A contentious leadership battle inside America's principal faculty association has exposed a struggle to keep up with political events that even the group's president concedes have overtaken it. The issues at stake include threats to tenure and other rights once considered inviolable.
The executive committee of the American Association of University Professors has recommended that the contract of its highest-earning administrator, general secretary Gary Rhoades, not be renewed. Professor Rhoades is the fourth person in seven years to have held the job.
But the unusually public spat is more than a personnel matter. Critics and advocates alike say it is evidence of the conflicting demands on the almost 100-year-old organisation that have made it unable effectively to face new and fast-moving challenges to academic staff.
The perfect storm
The AAUP was established as a professional association rather than a labour union. Now, however, it fills both roles with limited resources at a time when both academic freedom and the right to collective bargaining are under attack.
"It feels like the perfect storm," said Cary Nelson, president of the AAUP. "We're just about overwhelmed by fundamental policy work at the moment, and policy work is being driven by events." These include a call in Florida to end tenure and efforts in Wisconsin, Ohio, Michigan and other states to strip collective-bargaining rights from public employees.
Meanwhile, Professor Nelson said, "polite agreements" that called on universities to find new jobs for staff displaced by campus and course closures - which have accelerated sharply since the economic downturn - are no longer enough to safeguard those affected.
"Our regulations assumed a degree of goodwill that does not seem to exist in American higher education at this point," Professor Nelson said.
The association is also busy fighting threats such as corporate research contracts that stifle the publication of results.
As the AAUP struggles to keep up with these developments, many academics are moving to the National Education Association and the American Federation of Teachers, two separate labour unions that traditionally organised primary- and secondary-school teachers.
Both unions have significantly increased their higher education memberships in the past few years. The AFT now has 200,000 members in higher education, and the NEA 150,000. That compares with the AAUP's membership of 45,000.
"There's certainly been a change in the way (university) administrations are behaving," said Lawrence Gold, director of higher education at the AFT. "This has, of course, led faculty members to want to codify their relationships rather than depend on a handshake."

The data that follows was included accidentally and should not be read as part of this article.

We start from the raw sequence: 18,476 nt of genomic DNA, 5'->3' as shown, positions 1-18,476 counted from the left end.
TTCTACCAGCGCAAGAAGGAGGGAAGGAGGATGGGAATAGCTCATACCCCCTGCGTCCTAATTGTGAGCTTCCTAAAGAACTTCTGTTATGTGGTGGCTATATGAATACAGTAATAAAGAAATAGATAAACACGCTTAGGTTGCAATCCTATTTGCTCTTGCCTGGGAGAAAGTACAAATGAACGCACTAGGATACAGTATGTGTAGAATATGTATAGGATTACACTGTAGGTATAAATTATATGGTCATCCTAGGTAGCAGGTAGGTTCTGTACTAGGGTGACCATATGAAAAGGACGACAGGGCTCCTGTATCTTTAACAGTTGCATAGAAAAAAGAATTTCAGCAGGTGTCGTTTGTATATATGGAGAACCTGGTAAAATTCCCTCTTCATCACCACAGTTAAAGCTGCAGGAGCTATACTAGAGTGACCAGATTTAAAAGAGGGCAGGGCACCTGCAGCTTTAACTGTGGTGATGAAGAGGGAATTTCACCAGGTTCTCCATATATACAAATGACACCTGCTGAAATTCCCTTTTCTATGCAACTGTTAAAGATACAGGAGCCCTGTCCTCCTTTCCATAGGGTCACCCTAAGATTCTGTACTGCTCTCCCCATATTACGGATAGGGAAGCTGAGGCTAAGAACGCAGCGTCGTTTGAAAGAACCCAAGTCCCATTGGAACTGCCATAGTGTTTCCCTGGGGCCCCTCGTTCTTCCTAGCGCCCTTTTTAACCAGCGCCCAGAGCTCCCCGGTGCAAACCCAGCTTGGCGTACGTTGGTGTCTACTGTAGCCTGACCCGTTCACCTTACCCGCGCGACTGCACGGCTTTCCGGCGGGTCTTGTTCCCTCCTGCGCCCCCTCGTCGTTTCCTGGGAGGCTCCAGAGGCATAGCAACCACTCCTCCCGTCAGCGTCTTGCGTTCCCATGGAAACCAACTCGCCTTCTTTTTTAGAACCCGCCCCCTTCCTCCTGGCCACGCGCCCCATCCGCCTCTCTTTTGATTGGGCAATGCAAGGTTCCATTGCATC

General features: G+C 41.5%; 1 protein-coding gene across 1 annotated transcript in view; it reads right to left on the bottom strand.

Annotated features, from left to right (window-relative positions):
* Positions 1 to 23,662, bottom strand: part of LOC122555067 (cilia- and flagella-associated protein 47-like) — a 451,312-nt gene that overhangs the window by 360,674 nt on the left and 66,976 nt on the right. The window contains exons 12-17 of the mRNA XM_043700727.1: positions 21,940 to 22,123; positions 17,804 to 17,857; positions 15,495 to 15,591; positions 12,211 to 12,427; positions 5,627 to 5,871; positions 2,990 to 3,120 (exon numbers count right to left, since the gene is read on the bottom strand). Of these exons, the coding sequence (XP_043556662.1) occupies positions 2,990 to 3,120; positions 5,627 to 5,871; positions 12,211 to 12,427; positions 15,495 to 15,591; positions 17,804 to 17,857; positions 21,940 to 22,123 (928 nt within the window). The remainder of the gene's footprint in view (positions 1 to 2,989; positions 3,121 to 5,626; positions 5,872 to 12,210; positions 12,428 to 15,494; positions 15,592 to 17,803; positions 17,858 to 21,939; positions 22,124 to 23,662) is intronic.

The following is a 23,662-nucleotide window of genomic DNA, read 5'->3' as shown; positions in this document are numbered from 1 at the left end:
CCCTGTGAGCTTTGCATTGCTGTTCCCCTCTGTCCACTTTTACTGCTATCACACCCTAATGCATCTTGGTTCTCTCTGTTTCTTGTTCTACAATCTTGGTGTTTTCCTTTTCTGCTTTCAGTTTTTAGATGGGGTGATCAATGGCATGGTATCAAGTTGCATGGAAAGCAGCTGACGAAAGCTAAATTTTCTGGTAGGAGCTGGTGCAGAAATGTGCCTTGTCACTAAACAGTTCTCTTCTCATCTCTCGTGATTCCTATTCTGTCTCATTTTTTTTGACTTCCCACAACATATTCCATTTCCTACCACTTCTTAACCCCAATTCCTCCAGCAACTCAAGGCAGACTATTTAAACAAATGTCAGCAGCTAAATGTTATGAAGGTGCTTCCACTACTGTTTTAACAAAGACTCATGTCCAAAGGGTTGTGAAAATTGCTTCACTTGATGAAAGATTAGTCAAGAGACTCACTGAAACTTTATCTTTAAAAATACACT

The AAUP, too, has been working to organise academic staff, often in collaboration with the AFT; the two organisations have an agreement under which they cannot "raid" each other's chapters, and Professor Nelson said he was trying to negotiate a similar deal with the NEA.
But while some of the AAUP's 500 local chapters are unions, others are academic associations, and the organisation is legally a public charity rather than a labour union, which prevents it from endorsing politicians or establishing action committees that can contribute to political campaigns - an essential component of power in the American political system.
"It's felt like we've been in a war zone, and we have to consider entering the political arena more strongly than we have before," Professor Nelson said.
Yet the AAUP has only one employee responsible for government relations - not only at the federal level but for all 50 states.
War chest woes
Professor Nelson concedes that "some of the limited nature of our involvement, to be frank, has been budgetary".
Government records show that the AAUP has a relatively small annual budget of about $6 million (£3.62 million). It has applied for labour union status as part of a restructuring that would address its difficulties by dividing the organisation into an academic association, a labour union and a fundraising arm.
One of its largest affiliates, the Union of University Professors in New York State, voted only narrowly against a proposal by its executive board to secede.
"The AAUP is in a rough spot," said one veteran lobbyist on higher education, who did not want to be identified. "Its particular problem is that it is somewhere between a labour union and a scholarly association. It has always wanted to be a little bit above the fray of the brass-knuckle organising work that the NEA and the AFT do."
But staff today want agreements in writing, Mr Gold said. "What most faculty look for in a union is, first, the usual salary and benefits things, but also to codify in contractual form shared governance, academic freedom and professional development. I don't think there's anything impolite about wanting to get these things in writing."
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